Last weekend while driving home from a movie, my husband and I passed a beautiful little country church. It looked more like something from a New England movie set than the modern church architecture you see today. A sign in front advertised an old-fashioned “hymn sing” the following night. On a whim we decided to make the trek back to the church the next night to attend.
I confess I enjoy contemporary Christian music more than traditional or what some call “old-timey” music. But, when I’m honest, what I dislike is often the memories connected to it–legalism, narrow-mindedness, bigotry. The problem was the times and sometimes the people, not the music or God.
Music transcends time and place and differences. It slips past our walls and defenses and in an instant connects us vertically to God and horizontally to each other, without us getting in the way. For example, I love old songs like “Down to the River to Pray,” reportedly a slave song. Without understanding why, it washes away all the fatigue and sighs of life and offers hope.
At the hymn sing Sunday night, my mind raced back to a worship service 30 years ago in Durban, South Africa. A small group of American believers were singing with a spirited group of East Indian believers in an open tent in a neighborhood where every house had a pole in the yard honoring whatever hindu god they were worshipping or using to ward off evil spirits. It felt dark just being there. But worship music reminded us God’s light dispels darkness.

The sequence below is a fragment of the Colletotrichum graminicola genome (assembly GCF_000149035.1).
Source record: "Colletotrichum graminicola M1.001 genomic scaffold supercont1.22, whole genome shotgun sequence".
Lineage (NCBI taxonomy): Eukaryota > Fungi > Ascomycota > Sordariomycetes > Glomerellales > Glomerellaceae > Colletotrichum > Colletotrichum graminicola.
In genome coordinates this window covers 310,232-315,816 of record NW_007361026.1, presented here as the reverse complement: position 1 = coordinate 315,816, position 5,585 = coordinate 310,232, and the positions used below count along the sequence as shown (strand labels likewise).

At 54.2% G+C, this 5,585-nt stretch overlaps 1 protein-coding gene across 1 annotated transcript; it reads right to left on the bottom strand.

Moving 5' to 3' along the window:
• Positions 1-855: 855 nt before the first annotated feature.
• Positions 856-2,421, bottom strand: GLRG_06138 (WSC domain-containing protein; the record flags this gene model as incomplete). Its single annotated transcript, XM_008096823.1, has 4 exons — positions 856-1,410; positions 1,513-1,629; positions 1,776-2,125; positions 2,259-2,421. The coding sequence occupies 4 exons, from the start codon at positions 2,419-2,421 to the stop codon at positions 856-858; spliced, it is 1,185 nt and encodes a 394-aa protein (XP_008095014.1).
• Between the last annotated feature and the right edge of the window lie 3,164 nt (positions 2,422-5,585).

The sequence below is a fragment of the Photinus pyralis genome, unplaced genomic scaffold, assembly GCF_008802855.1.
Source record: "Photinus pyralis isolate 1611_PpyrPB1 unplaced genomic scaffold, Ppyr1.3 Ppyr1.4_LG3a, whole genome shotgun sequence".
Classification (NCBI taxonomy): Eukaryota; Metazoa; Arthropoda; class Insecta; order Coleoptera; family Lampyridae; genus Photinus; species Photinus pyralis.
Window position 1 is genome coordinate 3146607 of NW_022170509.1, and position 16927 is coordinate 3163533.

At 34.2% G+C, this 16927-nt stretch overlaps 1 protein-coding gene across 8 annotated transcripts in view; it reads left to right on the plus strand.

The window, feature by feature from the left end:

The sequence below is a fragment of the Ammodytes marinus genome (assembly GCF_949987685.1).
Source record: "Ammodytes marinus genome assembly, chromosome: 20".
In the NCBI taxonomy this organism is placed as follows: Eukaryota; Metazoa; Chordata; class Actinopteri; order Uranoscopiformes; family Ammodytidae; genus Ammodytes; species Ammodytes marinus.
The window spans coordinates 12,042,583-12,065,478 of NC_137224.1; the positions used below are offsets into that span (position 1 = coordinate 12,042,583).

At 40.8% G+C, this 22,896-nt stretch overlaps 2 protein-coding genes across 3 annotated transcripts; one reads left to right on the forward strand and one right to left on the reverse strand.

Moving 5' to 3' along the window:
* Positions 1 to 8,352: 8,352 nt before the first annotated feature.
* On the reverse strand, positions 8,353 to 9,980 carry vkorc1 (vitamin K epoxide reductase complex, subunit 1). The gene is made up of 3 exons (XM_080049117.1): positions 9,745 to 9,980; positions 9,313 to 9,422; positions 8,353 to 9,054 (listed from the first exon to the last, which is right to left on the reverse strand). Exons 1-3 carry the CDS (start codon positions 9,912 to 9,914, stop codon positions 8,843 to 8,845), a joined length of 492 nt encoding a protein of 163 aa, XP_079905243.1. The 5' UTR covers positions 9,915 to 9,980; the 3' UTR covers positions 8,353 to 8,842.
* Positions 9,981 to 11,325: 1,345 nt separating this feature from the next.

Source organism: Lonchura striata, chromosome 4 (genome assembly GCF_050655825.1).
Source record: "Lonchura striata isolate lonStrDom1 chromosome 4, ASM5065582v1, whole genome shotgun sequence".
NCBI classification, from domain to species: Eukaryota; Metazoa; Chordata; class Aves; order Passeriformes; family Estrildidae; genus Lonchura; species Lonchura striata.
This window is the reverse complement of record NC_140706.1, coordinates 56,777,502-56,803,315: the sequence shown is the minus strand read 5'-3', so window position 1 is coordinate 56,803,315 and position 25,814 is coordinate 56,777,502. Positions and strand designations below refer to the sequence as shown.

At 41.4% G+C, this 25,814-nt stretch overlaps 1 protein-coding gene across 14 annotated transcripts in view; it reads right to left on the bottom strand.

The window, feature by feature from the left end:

I remembered a trip to Belfast, Northern Ireland, where the city was recovering from its 22nd bombing in its decades-long civil war. Military police confiscated my camera because I shot pictures of their convoy and they feared they were being targeted for assassination. Each time we entered a store to shop for souvenirs, security guards searched our bags for weapons. But at a 700-year old church in Belfast, Christians and Catholics were holding a reconciliation conference. Worship music broke down walls of hostility and peace actually seemed possible.
God is still going about the business of using music to zing past our jadedness or busyness or whatever else interrupts our relationship with him and each other. It can happen anywhere.
Yesterday, my women’s small group met at church to talk about a tough topic. When we began, you could almost feel the collective fatigue of the group from dealing with horrible weather, the demands of small children and/or challenging marriages or life circumstances. No one felt very spiritual.
Amy, our tender-hearted group facilitator, set aside our usual post-study discussion and said, instead, she had a gift for us. She took us into the sanctuary where a huge pile of colorful blankets lay piled by the door. She knew the sanctuary would not be heated on a weekday morning, so she invited us to grab a blanket and scatter through the sanctuary for time alone with God. No agenda. Just open-ended, blissful time and space to be with the One who knows so well–any time and any place–what our hearts and spirits need.
At the end, we huddled together near the front, looking like a crazy band of gypsies wrapped in our giant colorful blankets. One woman pulled out her iPhone and cued up this song, which we sang together. Once again music helped remind us God is still in charge. He hasn’t written the last chapter of our story. He will make all things right in the end.
Thank you, God, for music.